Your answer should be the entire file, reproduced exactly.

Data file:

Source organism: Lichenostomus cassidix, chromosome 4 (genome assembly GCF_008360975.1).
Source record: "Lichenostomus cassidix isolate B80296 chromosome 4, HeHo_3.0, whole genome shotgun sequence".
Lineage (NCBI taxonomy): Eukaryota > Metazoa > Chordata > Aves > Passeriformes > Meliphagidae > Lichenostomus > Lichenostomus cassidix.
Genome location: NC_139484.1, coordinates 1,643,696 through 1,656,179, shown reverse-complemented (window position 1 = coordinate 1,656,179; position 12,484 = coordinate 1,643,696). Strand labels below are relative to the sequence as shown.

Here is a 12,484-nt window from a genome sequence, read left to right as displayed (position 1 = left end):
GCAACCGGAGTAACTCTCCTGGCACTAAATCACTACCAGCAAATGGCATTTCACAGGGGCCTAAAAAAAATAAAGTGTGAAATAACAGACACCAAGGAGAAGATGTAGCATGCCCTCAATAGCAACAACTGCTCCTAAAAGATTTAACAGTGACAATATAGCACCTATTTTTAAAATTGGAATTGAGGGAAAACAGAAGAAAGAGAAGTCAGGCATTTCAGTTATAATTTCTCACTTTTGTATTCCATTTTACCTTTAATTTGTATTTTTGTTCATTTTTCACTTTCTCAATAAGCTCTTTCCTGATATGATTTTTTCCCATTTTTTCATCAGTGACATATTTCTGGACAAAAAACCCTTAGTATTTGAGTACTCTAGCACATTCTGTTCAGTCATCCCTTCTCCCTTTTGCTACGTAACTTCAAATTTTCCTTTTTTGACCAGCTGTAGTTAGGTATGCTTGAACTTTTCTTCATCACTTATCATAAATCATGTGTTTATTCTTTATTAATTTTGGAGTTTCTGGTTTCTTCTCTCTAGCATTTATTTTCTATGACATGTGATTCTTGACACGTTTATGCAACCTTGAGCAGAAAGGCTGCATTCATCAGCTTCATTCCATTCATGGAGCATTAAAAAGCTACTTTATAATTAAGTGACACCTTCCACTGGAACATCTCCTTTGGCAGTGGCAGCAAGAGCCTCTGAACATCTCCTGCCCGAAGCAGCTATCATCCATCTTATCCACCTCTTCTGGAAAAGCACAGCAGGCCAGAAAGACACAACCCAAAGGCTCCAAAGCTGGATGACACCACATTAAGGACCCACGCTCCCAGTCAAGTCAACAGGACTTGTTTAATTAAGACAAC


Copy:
Source organism: Lichenostomus cassidix, chromosome 4 (genome assembly GCF_008360975.1).
Source record: "Lichenostomus cassidix isolate B80296 chromosome 4, HeHo_3.0, whole genome shotgun sequence".
Lineage (NCBI taxonomy): Eukaryota > Metazoa > Chordata > Aves > Passeriformes > Meliphagidae > Lichenostomus > Lichenostomus cassidix.
Genome location: NC_139484.1, coordinates 1,643,696 through 1,656,179, shown reverse-complemented (window position 1 = coordinate 1,656,179; position 12,484 = coordinate 1,643,696). Strand labels below are relative to the sequence as shown.

Here is a 12,484-nt window from a genome sequence, read left to right as displayed (position 1 = left end):
GCAACCGGAGTAACTCTCCTGGCACTAAATCACTACCAGCAAATGGCATTTCACAGGGGCCTAAAAAAAATAAAGTGTGAAATAACAGACACCAAGGAGAAGATGTAGCATGCCCTCAATAGCAACAACTGCTCCTAAAAGATTTAACAGTGACAATATAGCACCTATTTTTAAAATTGGAATTGAGGGAAAACAGAAGAAAGAGAAGTCAGGCATTTCAGTTATAATTTCTCACTTTTGTATTCCATTTTACCTTTAATTTGTATTTTTGTTCATTTTTCACTTTCTCAATAAGCTCTTTCCTGATATGATTTTTTCCCATTTTTTCATCAGTGACATATTTCTGGACAAAAAACCCTTAGTATTTGAGTACTCTAGCACATTCTGTTCAGTCATCCCTTCTCCCTTTTGCTACGTAACTTCAAATTTTCCTTTTTTGACCAGCTGTAGTTAGGTATGCTTGAACTTTTCTTCATCACTTATCATAAATCATGTGTTTATTCTTTATTAATTTTGGAGTTTCTGGTTTCTTCTCTCTAGCATTTATTTTCTATGACATGTGATTCTTGACACGTTTATGCAACCTTGAGCAGAAAGGCTGCATTCATCAGCTTCATTCCATTCATGGAGCATTAAAAAGCTACTTTATAATTAAGTGACACCTTCCACTGGAACATCTCCTTTGGCAGTGGCAGCAAGAGCCTCTGAACATCTCCTGCCCGAAGCAGCTATCATCCATCTTATCCACCTCTTCTGGAAAAGCACAGCAGGCCAGAAAGACACAACCCAAAGGCTCCAAAGCTGGATGACACCACATTAAGGACCCACGCTCCCAGTCAAGTCAACAGGACTTGTTTAATTAAGACAAC